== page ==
The major destination countries were Italy (42 per cent), Poland (21 per cent), the Russian Federation (17 per cent), Spain (13 per cent), Austria and Germany (4 per cent each).

Seventy-five per cent of women surveyed said the low pay in Ukraine was their first motivation for working abroad.

The survey also showed a large majority were employed in households based on an oral agreement. Most care providers were working more than 40 hours per week. Only one-quarter of employment contracts provided overtime pay, although a majority had weekly days off.

Another remarkable trend lies in the fact that almost half of these female migrant workers are married. One consequence is the rise in the number of the so-called “Euro orphans” often left under the care of a single parent, grandparents or with other relatives in the Ukraine. Even though they often enjoy better educational opportunities thanks to remittances sent by their parents, there are many reports of negative impacts on their social and emotional development due to insufficient parental care and supervision.

ILO News: How could the situation of long-term home care workers for the elderly be improved?
As we just saw with the example of Ukrainian migrant workers, many of them are women, going to Western Europe to take care of elderly people, the deficit of care workers goes far beyond Central and Eastern Europe. An ILO study from 2015 showed that there is a global shortfall of at least 13.6 million formally employed long-term care workers, including 2.3 million in Europe.

Care work is characterized by irregular working hours, exposure to high physical and psychological stress and the risk of work accidents. Salaries are usually lower than in other related sectors with poor working conditions resulting in high turnover.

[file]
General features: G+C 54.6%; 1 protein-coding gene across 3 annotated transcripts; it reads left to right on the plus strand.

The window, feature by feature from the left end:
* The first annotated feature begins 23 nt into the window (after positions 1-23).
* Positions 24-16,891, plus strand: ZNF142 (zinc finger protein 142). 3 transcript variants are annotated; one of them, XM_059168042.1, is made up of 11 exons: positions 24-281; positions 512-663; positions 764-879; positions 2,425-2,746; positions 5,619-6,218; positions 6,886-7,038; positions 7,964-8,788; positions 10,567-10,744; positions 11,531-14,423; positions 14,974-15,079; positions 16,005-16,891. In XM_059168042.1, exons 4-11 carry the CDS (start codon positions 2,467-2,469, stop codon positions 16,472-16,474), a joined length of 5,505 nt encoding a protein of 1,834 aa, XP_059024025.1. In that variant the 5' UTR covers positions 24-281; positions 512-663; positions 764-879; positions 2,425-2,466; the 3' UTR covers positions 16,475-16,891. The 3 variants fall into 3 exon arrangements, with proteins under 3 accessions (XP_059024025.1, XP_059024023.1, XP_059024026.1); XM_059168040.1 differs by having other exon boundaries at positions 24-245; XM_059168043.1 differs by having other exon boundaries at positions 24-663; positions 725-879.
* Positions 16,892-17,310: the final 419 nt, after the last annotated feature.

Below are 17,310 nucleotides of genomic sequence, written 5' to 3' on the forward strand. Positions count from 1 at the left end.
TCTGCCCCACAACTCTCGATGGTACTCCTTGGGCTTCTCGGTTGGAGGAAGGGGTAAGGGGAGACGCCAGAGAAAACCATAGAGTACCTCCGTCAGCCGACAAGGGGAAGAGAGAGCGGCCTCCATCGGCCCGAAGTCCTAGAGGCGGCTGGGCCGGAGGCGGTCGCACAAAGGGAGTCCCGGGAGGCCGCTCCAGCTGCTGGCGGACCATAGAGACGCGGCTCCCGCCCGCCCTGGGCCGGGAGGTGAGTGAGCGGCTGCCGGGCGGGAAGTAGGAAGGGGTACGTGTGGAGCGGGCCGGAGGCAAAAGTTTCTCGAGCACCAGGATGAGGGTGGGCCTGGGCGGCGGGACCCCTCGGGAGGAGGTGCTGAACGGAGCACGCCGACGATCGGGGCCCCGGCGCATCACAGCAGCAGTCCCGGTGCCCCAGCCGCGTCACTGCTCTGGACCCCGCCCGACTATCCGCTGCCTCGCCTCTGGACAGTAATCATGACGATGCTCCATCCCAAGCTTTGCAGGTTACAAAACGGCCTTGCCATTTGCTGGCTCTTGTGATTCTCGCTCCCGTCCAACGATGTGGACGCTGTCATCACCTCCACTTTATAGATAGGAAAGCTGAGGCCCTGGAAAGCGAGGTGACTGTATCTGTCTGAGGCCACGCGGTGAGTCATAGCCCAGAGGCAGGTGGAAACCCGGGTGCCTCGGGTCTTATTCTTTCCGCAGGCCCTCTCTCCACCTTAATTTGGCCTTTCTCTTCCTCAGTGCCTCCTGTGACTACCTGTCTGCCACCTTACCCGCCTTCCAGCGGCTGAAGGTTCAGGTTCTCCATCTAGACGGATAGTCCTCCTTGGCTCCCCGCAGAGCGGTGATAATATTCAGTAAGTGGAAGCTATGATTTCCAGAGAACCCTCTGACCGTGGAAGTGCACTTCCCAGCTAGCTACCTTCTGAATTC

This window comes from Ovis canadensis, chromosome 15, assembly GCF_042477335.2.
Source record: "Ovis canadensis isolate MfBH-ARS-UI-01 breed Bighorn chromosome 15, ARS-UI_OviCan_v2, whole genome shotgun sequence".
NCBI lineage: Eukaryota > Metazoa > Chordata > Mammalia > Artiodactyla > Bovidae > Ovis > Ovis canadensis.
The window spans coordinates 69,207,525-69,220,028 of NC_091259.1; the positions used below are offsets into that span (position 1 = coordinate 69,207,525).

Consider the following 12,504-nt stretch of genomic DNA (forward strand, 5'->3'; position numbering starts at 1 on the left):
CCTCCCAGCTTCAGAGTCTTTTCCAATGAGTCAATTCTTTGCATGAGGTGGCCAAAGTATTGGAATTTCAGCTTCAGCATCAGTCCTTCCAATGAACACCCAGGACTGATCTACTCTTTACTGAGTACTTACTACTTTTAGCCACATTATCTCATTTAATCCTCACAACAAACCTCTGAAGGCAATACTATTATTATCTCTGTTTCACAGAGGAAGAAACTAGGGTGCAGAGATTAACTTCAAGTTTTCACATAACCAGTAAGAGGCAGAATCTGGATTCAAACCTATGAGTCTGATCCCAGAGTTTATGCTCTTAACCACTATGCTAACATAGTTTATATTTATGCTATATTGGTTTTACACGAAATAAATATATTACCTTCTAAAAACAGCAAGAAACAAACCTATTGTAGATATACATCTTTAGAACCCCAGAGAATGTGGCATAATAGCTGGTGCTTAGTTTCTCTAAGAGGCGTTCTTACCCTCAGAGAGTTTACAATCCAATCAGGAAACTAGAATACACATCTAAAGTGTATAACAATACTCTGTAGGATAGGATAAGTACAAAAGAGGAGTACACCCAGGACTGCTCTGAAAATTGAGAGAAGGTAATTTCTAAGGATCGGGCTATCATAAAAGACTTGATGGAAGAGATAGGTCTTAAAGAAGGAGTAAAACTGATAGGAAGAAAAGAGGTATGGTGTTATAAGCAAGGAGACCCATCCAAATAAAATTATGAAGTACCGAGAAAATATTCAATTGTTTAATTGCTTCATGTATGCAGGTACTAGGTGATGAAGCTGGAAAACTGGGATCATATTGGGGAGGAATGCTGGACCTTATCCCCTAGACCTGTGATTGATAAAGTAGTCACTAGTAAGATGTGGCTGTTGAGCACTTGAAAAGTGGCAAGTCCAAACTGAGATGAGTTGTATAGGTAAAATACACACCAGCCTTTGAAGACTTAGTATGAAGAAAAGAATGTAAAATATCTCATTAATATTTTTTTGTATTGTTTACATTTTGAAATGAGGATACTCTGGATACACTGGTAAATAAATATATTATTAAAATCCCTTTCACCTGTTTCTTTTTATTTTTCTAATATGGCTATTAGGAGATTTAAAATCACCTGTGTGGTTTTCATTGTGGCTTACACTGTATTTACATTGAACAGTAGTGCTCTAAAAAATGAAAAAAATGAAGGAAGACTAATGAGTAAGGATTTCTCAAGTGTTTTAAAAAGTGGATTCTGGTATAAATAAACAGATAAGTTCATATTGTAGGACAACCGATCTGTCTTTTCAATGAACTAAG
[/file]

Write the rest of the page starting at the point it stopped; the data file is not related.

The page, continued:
So working conditions for care workers should definitely be improved to fill the gaps in these urgently needed services. Because of these poor working conditions, informal employment has developed, which also means less or no protection in terms of labour rights and social security coverage.

ILO News: What steps should countries take to provide better long-term care?
Taking into account profound demographic changes due to population ageing, long-term care is emerging as a global concern for the elderly and their families. Countries need to improve their institutional care infrastructure and develop the mechanisms to support home-based care. For this, they should take the necessary steps to mobilize resources to enhance the financing structure of long-term care systems.

In line with its rights-based approach, the ILO should play a proactive role and support national efforts to establish universal long-term care systems as integral parts of comprehensive social protection systems. The ILO Social Protection Floors Recommendation, 2012 (No 202) can be particularly useful in that respect.